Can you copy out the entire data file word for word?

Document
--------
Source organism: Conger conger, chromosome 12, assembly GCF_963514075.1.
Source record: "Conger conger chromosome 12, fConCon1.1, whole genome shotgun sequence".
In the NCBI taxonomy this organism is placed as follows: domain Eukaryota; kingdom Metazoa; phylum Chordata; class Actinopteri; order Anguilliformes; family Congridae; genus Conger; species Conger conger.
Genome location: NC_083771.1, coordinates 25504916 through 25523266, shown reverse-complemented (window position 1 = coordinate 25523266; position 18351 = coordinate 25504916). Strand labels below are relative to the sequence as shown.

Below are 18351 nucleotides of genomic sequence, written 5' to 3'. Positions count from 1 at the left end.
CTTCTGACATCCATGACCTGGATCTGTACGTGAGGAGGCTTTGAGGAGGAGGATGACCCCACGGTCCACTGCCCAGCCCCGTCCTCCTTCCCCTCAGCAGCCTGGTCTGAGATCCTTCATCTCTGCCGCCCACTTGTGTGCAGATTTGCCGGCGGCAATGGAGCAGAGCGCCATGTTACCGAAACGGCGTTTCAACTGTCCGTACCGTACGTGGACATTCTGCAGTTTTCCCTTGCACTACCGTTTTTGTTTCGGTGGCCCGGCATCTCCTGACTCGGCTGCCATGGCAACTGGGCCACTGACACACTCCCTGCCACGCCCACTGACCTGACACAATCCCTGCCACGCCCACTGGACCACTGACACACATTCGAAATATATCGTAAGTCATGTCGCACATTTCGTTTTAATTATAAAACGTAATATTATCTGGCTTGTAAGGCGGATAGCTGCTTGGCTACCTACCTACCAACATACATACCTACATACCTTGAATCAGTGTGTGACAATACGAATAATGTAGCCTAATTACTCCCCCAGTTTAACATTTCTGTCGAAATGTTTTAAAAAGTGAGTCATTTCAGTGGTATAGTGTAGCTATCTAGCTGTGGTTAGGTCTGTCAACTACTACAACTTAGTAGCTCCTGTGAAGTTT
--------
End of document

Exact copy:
Source organism: Conger conger, chromosome 12, assembly GCF_963514075.1.
Source record: "Conger conger chromosome 12, fConCon1.1, whole genome shotgun sequence".
In the NCBI taxonomy this organism is placed as follows: domain Eukaryota; kingdom Metazoa; phylum Chordata; class Actinopteri; order Anguilliformes; family Congridae; genus Conger; species Conger conger.
Genome location: NC_083771.1, coordinates 25504916 through 25523266, shown reverse-complemented (window position 1 = coordinate 25523266; position 18351 = coordinate 25504916). Strand labels below are relative to the sequence as shown.

Below are 18351 nucleotides of genomic sequence, written 5' to 3'. Positions count from 1 at the left end.
CTTCTGACATCCATGACCTGGATCTGTACGTGAGGAGGCTTTGAGGAGGAGGATGACCCCACGGTCCACTGCCCAGCCCCGTCCTCCTTCCCCTCAGCAGCCTGGTCTGAGATCCTTCATCTCTGCCGCCCACTTGTGTGCAGATTTGCCGGCGGCAATGGAGCAGAGCGCCATGTTACCGAAACGGCGTTTCAACTGTCCGTACCGTACGTGGACATTCTGCAGTTTTCCCTTGCACTACCGTTTTTGTTTCGGTGGCCCGGCATCTCCTGACTCGGCTGCCATGGCAACTGGGCCACTGACACACTCCCTGCCACGCCCACTGACCTGACACAATCCCTGCCACGCCCACTGGACCACTGACACACATTCGAAATATATCGTAAGTCATGTCGCACATTTCGTTTTAATTATAAAACGTAATATTATCTGGCTTGTAAGGCGGATAGCTGCTTGGCTACCTACCTACCAACATACATACCTACATACCTTGAATCAGTGTGTGACAATACGAATAATGTAGCCTAATTACTCCCCCAGTTTAACATTTCTGTCGAAATGTTTTAAAAAGTGAGTCATTTCAGTGGTATAGTGTAGCTATCTAGCTGTGGTTAGGTCTGTCAACTACTACAACTTAGTAGCTCCTGTGAAGTTT